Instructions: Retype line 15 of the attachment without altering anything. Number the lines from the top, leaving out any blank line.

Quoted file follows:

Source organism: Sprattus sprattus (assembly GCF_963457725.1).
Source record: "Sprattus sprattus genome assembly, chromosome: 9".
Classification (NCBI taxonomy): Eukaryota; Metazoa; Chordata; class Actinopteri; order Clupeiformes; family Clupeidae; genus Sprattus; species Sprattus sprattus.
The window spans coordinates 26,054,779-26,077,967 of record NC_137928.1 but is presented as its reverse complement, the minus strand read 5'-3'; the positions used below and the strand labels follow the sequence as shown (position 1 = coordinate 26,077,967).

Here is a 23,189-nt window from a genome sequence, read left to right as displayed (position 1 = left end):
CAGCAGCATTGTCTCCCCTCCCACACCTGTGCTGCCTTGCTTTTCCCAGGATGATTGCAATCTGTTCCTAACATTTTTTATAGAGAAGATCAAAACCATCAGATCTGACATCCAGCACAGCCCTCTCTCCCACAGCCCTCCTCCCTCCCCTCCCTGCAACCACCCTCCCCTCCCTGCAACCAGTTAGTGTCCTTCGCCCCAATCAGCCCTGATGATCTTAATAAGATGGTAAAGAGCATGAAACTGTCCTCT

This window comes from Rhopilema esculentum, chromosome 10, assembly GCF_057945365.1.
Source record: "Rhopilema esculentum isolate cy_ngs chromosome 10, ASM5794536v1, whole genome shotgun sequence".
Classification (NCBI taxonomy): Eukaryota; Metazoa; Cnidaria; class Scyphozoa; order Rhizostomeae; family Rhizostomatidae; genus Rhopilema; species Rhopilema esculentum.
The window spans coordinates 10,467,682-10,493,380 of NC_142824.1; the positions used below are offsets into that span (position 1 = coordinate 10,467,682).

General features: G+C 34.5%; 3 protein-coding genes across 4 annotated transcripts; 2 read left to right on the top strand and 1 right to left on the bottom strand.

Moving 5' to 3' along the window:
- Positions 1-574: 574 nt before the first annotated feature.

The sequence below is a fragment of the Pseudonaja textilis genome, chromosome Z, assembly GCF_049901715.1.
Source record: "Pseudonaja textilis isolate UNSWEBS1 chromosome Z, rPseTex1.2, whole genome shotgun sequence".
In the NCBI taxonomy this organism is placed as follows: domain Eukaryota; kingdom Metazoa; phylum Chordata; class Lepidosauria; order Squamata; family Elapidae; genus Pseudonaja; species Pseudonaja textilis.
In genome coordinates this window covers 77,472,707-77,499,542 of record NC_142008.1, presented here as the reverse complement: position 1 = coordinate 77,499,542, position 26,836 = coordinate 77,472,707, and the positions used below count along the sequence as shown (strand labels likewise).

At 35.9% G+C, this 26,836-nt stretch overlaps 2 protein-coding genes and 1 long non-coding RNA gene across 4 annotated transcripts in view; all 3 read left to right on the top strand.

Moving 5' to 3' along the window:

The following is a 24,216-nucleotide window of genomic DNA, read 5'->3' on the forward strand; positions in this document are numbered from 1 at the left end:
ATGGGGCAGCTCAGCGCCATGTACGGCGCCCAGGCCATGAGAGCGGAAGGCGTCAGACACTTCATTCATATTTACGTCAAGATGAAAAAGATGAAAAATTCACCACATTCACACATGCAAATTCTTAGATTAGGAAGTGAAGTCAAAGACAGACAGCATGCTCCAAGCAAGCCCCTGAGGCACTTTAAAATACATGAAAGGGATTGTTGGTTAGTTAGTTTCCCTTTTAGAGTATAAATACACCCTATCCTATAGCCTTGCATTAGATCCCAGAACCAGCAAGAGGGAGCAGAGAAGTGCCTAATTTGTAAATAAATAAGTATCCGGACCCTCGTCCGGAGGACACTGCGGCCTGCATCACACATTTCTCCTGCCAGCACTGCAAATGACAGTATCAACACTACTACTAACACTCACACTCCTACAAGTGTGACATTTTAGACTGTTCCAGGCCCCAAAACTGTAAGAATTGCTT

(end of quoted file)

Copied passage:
Source record: "Pseudonaja textilis isolate UNSWEBS1 chromosome Z, rPseTex1.2, whole genome shotgun sequence".